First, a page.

One of Canada’s largest grocers, Loblaws, announced Friday that it will begin several precautionary measures to limit the spread of COVID-19.

The executive chairman of the company, Galen Weston, released a video on Twitter saying that Loblaws stores are reducing hours to allow its staff time for extra sanitization and rest.

Weston continued to say that stores will open from 7 a.m. to 8 p.m., with the first hour dedicated to seniors and those with disabilities.

Aside from that, Weston is implementing a limit on the number of customers allowed in Loblaws’ busiest stores in an attempt to increase social distancing.

At the two Kingston, Ont., Loblaws locations, staff were seen labelling two-metre markers with blue and duct tape in front of the checkout and telling customers to stand behind each marker.

Global News spoke to several customers inside the Princess Street and Sir. John A. MacDonald location and many were pleased with the health and safety adjustments.

“I think it’s great to see companies take this step and put our health as a priority,” said Cassidy Van Stiphaut as she waited in line to pay for her groceries.

“I think it’s a great idea, and it’s nice to see people on board with it,” said Paul Gornsey.

The feeling, however, wasn’t mutual for one Loblaws shopper.

“I think it’s pointless,” said Andrew Hayes, and when asked why he believes it’s pointless, he answered with, “I don’t think a five-foot gap won’t make any difference.”

Canada’s public health agency defines social distancing as steps to “minimize close contact” with people in the community, such as “quarantine or self-isolation at the individual level,” along with broader steps such as avoiding crowds.

The Centers for Disease Control and Prevention advises people to stay two metres from one another as a precautionary measure against COVID-19.

In an emailed statement, Weston said when the aisles are jam-packed, giving people the appropriate amount of space is just too difficult. High-volume stores will open every other checkout lane to encourage social distancing.

The stores will also be eliminating loose or bulk items in some locations, and some service departments, such as seafood, will pre-package products.

“Food sampling, removed beauty testers in Shoppers Drug Mart and suspended cosmetic services like makeovers and skincare consultations. We are also encouraging you to use debit or credit as much as possible. In short, the less touching, the better,” said Weston.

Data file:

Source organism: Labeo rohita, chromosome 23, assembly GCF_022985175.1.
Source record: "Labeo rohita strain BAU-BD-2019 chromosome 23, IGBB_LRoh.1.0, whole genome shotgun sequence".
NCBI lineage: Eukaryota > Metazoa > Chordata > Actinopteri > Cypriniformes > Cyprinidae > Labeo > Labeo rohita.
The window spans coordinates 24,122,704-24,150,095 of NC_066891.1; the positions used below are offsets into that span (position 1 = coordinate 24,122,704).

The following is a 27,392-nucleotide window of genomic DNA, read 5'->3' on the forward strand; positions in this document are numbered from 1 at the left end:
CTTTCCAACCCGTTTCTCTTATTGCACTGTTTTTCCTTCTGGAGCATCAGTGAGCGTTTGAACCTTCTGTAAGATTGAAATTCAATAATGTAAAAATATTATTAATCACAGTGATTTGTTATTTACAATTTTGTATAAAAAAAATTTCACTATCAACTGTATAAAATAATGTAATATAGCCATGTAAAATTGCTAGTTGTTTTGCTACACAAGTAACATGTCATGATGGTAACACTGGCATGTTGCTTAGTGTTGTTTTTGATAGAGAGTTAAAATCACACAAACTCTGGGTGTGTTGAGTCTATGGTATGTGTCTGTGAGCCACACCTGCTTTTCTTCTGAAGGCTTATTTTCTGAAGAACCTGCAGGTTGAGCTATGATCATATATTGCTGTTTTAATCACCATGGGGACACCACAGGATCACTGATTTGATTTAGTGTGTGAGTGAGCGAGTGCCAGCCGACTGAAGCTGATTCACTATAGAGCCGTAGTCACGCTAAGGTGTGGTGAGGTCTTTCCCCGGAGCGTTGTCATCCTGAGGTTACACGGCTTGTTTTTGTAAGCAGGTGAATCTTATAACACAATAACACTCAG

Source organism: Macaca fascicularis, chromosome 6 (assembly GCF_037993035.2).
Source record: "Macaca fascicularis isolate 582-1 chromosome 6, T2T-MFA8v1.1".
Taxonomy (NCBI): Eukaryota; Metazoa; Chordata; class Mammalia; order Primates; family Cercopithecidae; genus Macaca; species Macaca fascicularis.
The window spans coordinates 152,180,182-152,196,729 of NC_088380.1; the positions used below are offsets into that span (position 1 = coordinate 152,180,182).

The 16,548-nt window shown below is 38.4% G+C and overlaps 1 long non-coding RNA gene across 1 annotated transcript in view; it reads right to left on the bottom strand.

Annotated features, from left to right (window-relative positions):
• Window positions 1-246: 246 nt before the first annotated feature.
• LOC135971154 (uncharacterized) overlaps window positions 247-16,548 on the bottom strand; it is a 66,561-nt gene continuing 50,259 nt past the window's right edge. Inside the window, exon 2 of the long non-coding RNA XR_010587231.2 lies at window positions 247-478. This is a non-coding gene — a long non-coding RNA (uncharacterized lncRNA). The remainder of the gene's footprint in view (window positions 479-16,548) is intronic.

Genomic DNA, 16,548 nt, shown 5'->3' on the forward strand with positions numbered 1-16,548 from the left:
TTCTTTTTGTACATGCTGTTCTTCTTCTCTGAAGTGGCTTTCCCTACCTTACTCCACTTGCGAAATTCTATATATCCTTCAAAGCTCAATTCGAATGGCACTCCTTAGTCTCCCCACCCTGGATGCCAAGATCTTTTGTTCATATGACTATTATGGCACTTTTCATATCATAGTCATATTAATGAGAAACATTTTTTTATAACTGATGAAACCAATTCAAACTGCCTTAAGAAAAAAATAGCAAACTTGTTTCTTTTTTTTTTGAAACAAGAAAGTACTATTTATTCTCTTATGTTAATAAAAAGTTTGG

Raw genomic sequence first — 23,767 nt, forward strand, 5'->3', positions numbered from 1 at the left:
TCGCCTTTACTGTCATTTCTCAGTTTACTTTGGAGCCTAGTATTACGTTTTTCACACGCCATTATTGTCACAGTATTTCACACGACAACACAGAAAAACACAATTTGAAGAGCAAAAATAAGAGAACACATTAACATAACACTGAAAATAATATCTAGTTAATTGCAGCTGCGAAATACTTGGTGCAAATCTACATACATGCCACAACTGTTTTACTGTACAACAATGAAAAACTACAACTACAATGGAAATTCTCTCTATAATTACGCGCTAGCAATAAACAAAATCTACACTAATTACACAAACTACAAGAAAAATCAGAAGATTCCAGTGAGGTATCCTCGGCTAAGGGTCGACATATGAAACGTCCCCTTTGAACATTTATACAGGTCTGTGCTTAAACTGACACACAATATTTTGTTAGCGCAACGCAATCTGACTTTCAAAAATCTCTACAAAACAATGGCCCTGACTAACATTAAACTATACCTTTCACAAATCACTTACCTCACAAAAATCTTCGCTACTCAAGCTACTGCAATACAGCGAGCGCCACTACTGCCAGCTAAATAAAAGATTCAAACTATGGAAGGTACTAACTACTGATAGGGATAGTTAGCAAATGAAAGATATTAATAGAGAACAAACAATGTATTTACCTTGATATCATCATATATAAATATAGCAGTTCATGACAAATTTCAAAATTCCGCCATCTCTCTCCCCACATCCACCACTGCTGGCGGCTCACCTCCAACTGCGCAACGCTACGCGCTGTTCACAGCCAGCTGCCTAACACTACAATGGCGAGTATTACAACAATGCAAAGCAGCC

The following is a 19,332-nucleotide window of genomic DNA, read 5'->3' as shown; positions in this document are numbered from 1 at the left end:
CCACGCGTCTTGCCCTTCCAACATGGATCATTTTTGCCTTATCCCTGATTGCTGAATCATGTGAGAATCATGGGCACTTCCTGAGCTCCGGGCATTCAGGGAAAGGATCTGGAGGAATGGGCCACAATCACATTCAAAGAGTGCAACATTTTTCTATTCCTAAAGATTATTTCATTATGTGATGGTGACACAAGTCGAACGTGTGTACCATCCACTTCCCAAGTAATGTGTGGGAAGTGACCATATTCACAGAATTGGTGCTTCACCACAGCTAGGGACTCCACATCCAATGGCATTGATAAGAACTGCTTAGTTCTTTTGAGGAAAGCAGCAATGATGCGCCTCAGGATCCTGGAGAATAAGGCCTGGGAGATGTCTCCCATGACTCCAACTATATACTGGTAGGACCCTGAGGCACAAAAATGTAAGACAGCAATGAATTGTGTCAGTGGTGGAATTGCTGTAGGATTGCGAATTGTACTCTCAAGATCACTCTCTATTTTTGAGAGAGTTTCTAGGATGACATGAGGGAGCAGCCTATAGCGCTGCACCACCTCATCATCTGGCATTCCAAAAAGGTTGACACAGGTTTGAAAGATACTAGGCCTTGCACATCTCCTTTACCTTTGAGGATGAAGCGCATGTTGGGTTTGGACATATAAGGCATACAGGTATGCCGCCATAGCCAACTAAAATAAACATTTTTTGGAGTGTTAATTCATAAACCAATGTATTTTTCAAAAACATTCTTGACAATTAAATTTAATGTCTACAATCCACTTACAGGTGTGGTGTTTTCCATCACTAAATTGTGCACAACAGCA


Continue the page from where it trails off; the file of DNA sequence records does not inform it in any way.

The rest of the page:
Lastly, Loblaws will waive the $0.05 plastic bag fee to discourage the use of reusable bags.

These changes were put in place on Friday, Nov. 20 and will continue until further notice.

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South Korea advises facilities suspension, experts warn of 'long battle' against coronavirus

SEOUL (Reuters) – South Korea on Saturday advised its public to close facilities and forgo socialising for 15 days, keeping to its policy of voluntary social distancing but warning of consequences if the rules are not followed to slow the coronavirus outbreak.

The country reported 147 new coronavirus infections on Saturday, jumping from the previous day’s 87, and experts noted the need to prepare for a “long battle” as concerns of imported cases and new outbreaks around small clusters persisted.

Prime Minister Chung Sye-kyun said in a televised address the government strongly recommended religious, indoor sports and entertainment facilities such as nightclubs suspend operations, and people avoid socialising and travel for the next 15 days.

If facilities do not conform to rules such as mandatory mask wearing for all users, at least 1 meter (3.3 ft) distance between everyone and listing the names and phone numbers of all entrants while operating, the government will order gatherings to disperse.

“In the event of failure to comply with the administrative order, we will actively take all possible measures stipulated by law, including the facilities’ shutdown and indemnity claims,” Chung said.

Saturday’s cases bring the country’s total to 8,799. The number of deaths associated with the virus rose to 104.